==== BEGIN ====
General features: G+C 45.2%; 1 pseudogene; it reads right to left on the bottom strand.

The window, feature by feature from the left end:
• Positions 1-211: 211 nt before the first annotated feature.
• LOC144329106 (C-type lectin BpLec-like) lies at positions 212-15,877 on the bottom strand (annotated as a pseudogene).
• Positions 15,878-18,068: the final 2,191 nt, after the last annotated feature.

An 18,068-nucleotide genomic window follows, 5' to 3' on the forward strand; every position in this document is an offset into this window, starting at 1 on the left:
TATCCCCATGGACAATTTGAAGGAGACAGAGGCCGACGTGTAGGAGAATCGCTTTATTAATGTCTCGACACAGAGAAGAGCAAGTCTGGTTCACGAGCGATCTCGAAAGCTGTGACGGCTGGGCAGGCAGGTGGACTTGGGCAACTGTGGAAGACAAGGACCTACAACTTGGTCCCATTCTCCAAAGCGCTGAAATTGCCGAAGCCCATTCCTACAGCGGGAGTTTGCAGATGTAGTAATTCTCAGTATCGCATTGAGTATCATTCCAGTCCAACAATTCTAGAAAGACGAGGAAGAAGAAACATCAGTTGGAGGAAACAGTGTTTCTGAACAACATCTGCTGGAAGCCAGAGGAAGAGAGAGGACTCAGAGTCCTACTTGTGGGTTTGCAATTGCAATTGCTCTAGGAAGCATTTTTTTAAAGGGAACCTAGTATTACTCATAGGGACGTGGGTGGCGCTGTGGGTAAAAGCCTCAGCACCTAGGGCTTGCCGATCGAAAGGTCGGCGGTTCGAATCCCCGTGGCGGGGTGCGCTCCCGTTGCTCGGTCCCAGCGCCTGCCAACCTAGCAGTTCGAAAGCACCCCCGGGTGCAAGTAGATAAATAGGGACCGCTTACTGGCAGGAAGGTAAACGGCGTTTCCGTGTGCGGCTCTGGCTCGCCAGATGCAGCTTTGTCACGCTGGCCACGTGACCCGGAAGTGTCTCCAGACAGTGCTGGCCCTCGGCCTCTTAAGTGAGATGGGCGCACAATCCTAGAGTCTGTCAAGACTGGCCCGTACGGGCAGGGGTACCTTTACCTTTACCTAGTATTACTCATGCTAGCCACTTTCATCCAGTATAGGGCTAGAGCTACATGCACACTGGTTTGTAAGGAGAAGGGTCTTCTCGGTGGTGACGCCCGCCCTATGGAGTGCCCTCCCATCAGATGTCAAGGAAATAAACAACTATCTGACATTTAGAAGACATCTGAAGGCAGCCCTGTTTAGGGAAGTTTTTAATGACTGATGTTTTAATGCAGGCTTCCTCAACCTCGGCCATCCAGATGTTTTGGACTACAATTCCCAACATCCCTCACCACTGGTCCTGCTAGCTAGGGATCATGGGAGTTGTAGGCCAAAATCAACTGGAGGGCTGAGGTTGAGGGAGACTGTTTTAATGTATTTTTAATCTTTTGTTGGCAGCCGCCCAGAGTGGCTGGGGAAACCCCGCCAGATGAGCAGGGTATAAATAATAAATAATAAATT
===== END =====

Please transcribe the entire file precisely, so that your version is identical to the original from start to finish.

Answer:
General features: G+C 45.2%; 1 pseudogene; it reads right to left on the bottom strand.

The window, feature by feature from the left end:
• Positions 1-211: 211 nt before the first annotated feature.
• LOC144329106 (C-type lectin BpLec-like) lies at positions 212-15,877 on the bottom strand (annotated as a pseudogene).
• Positions 15,878-18,068: the final 2,191 nt, after the last annotated feature.

An 18,068-nucleotide genomic window follows, 5' to 3' on the forward strand; every position in this document is an offset into this window, starting at 1 on the left:
TATCCCCATGGACAATTTGAAGGAGACAGAGGCCGACGTGTAGGAGAATCGCTTTATTAATGTCTCGACACAGAGAAGAGCAAGTCTGGTTCACGAGCGATCTCGAAAGCTGTGACGGCTGGGCAGGCAGGTGGACTTGGGCAACTGTGGAAGACAAGGACCTACAACTTGGTCCCATTCTCCAAAGCGCTGAAATTGCCGAAGCCCATTCCTACAGCGGGAGTTTGCAGATGTAGTAATTCTCAGTATCGCATTGAGTATCATTCCAGTCCAACAATTCTAGAAAGACGAGGAAGAAGAAACATCAGTTGGAGGAAACAGTGTTTCTGAACAACATCTGCTGGAAGCCAGAGGAAGAGAGAGGACTCAGAGTCCTACTTGTGGGTTTGCAATTGCAATTGCTCTAGGAAGCATTTTTTTAAAGGGAACCTAGTATTACTCATAGGGACGTGGGTGGCGCTGTGGGTAAAAGCCTCAGCACCTAGGGCTTGCCGATCGAAAGGTCGGCGGTTCGAATCCCCGTGGCGGGGTGCGCTCCCGTTGCTCGGTCCCAGCGCCTGCCAACCTAGCAGTTCGAAAGCACCCCCGGGTGCAAGTAGATAAATAGGGACCGCTTACTGGCAGGAAGGTAAACGGCGTTTCCGTGTGCGGCTCTGGCTCGCCAGATGCAGCTTTGTCACGCTGGCCACGTGACCCGGAAGTGTCTCCAGACAGTGCTGGCCCTCGGCCTCTTAAGTGAGATGGGCGCACAATCCTAGAGTCTGTCAAGACTGGCCCGTACGGGCAGGGGTACCTTTACCTTTACCTAGTATTACTCATGCTAGCCACTTTCATCCAGTATAGGGCTAGAGCTACATGCACACTGGTTTGTAAGGAGAAGGGTCTTCTCGGTGGTGACGCCCGCCCTATGGAGTGCCCTCCCATCAGATGTCAAGGAAATAAACAACTATCTGACATTTAGAAGACATCTGAAGGCAGCCCTGTTTAGGGAAGTTTTTAATGACTGATGTTTTAATGCAGGCTTCCTCAACCTCGGCCATCCAGATGTTTTGGACTACAATTCCCAACATCCCTCACCACTGGTCCTGCTAGCTAGGGATCATGGGAGTTGTAGGCCAAAATCAACTGGAGGGCTGAGGTTGAGGGAGACTGTTTTAATGTATTTTTAATCTTTTGTTGGCAGCCGCCCAGAGTGGCTGGGGAAACCCCGCCAGATGAGCAGGGTATAAATAATAAATAATAAATT